I have been an artist my entire life. Designing, painting, illustrating and logo design. I would be frugal. I always was.

After quite a bit of thought, I decided a base model would not do. It was at the "go big or go home" point in my life, obviously.

I remember signing the receipt in a haze of anxiety. I was doing this. I had shot black and white film by choice, since I was 10 years old, but had never learned the art of the darkroom or developing. I started by signing up for a class at the local community college: Beginner Photography/ Black and White.


This would be the start of a whole new world for me. I continued classes in both digital photography and alternative photographic process. I had found my niche. The alternative photographic processes required patience, learning from failures, determination, creativity and dedication. I was hooked.

Cyanotype, Van Dyke and Polaroid Processes became my specialties. I learned every nuance and trick. Self taught by successes vs. failure.

I'd spend countless hours in the darkrooms mixing chemicals and coating anything from paper to cotton to silk and experimenting with exposure times and techniques, filling a notebook with chemical recipes and exposure times- like a mad professor.

The darkroom became my "Disneyworld." I dedicated nearly every waking available hour in the darkroom experimenting and perfecting these tedious methods. In time, I became a legitimate master in these processes and have countless images to prove it.

Once the processes were perfected, I began incorporating text, words and phrases with the imagery. And that's when it happened. I will never forget the first piece I created. It was an image of a female mannequin's face along with the words "She did not ask to be a survivor, just refused to become its victim."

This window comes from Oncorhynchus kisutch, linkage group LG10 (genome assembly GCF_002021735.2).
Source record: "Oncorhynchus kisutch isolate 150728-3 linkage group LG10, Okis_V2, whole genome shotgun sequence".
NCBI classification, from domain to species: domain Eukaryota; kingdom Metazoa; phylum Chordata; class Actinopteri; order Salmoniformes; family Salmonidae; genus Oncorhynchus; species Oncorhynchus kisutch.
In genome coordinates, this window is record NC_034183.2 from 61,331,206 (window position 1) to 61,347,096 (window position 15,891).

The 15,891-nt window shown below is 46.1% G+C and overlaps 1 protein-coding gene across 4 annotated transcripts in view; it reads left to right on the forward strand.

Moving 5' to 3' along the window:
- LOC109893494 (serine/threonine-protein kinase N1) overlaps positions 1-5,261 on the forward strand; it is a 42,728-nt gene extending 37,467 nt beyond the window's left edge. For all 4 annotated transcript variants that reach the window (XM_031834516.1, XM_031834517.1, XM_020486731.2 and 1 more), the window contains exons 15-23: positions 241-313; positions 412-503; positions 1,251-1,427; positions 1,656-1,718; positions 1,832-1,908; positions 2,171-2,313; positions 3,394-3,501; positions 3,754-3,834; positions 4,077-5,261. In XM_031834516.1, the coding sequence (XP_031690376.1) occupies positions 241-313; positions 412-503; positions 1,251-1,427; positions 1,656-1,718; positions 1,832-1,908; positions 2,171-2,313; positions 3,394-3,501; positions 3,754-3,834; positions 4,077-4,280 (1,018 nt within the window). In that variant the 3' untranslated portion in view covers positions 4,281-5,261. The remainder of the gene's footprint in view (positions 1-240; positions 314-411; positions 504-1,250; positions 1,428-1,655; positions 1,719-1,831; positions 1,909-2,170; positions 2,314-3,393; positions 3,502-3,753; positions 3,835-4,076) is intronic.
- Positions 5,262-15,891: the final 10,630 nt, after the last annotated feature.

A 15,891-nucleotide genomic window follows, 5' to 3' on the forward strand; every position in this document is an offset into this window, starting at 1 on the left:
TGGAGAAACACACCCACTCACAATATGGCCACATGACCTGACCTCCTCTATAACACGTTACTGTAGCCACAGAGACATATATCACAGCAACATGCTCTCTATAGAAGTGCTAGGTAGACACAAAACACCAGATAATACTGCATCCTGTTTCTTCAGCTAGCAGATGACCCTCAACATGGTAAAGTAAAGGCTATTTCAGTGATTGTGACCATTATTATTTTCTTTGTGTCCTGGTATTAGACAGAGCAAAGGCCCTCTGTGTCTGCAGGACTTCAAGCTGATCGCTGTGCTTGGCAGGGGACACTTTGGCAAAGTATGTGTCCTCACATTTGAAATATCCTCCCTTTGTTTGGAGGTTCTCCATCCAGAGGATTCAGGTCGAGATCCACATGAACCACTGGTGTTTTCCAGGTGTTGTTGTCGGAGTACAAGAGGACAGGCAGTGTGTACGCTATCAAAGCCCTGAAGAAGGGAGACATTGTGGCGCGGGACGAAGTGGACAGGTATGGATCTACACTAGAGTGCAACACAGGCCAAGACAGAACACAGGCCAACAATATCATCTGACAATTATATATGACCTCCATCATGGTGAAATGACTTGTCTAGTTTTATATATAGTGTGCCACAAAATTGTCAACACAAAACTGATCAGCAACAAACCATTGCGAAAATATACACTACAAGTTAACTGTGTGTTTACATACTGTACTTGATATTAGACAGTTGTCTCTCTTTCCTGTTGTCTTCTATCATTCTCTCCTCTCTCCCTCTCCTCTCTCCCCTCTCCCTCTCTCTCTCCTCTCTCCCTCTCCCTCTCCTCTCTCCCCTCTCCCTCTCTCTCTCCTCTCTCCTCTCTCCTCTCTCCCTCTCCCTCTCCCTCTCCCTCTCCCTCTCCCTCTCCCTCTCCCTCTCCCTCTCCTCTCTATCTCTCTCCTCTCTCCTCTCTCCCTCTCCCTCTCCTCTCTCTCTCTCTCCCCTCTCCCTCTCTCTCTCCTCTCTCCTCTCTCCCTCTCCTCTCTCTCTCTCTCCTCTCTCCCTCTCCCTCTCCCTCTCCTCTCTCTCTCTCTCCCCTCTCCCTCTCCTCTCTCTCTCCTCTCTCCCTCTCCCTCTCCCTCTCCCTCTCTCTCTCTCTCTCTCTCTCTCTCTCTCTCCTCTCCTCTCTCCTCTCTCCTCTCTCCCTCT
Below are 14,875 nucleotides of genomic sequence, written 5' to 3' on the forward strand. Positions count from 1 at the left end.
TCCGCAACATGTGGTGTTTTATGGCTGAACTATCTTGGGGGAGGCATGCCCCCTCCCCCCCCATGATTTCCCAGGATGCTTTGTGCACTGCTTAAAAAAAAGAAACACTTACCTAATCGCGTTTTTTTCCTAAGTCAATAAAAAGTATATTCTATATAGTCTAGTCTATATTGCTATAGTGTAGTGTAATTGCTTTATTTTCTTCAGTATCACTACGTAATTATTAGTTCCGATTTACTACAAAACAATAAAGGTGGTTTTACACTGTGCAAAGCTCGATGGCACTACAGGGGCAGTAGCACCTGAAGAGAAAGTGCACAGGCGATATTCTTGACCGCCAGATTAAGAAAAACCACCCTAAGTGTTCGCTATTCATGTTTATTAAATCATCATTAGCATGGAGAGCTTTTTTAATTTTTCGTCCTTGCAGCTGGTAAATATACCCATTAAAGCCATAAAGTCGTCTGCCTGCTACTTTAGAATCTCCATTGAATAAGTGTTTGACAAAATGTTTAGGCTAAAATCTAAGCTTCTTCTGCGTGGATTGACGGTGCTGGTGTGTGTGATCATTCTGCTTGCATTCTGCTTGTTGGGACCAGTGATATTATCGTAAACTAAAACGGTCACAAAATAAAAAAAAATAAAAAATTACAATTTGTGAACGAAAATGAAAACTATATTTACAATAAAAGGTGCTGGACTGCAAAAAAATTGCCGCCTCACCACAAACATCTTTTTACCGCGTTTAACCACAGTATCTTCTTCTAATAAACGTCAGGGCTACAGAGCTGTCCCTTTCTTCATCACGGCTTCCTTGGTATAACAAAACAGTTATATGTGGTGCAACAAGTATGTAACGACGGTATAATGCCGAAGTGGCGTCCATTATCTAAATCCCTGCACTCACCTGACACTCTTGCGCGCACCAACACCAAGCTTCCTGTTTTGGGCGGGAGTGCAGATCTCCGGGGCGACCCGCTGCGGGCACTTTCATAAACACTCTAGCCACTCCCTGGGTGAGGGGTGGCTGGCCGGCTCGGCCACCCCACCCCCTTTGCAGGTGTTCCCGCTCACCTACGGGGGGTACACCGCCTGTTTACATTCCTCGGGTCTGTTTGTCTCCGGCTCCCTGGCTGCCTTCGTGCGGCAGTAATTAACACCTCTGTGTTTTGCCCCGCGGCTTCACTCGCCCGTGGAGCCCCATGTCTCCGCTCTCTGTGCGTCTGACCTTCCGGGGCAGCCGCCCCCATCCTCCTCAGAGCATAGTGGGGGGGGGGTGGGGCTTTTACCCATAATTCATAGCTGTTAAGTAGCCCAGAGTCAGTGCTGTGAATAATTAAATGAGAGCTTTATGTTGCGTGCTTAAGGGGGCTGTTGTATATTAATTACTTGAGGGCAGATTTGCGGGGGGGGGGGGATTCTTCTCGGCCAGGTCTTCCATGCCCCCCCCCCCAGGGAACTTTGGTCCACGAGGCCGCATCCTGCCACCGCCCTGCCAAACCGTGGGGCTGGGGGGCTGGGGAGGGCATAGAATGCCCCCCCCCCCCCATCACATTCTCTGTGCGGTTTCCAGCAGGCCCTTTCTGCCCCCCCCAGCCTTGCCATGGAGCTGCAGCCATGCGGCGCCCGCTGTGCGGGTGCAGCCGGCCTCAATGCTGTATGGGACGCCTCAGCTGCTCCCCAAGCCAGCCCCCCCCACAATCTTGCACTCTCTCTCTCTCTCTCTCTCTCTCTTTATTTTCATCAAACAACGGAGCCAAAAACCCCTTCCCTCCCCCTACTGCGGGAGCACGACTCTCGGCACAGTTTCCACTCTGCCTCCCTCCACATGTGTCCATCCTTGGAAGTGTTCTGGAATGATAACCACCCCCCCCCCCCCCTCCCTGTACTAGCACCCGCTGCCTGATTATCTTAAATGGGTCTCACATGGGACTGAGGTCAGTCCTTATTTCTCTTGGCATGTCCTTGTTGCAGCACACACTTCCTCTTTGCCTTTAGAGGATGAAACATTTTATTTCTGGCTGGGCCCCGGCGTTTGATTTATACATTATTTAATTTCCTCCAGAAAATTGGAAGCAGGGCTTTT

After the final rinses in the darkroom, I took the silk sarong in true light and cried. It was beautiful, strong and it moved me. I made more. Different images, different phrases, all telling pieces of a story.

My story.

I found a way to create true original and inspirational art. Artists can go their entire lifetime and not find their "artistic voice". I found mine, and I found it through my cancer diagnosis.


My art, photography and love for words and phrases healed me from the deepest part of my being as a direct result of my cancer diagnosis. I continue to pay my positive outlook forward, volunteering for several cancer organizations.


Whether it's being connected as a mentor as a positive survivor for someone recently diagnosed or volunteering my art work or photo journalism skills to shoot fundraising events, I am proud to make a small difference.

I can tell you that I never would have had the amazing life experiences and opportunity to connect with so many people in the cancer community if I hadn't been diagnosed with ACC and choosing an artistic outlet to grieve and heal.

I live a full, intentional and loving life everyday. I enjoy everyday magic. I feel like I make a difference. There is no greater measure of success in life.

And yes, we divorced.

Permission granted to use all photos. Teresa continues to work as a respected event photographer in the NJ/NY area as well as creating and showing her art.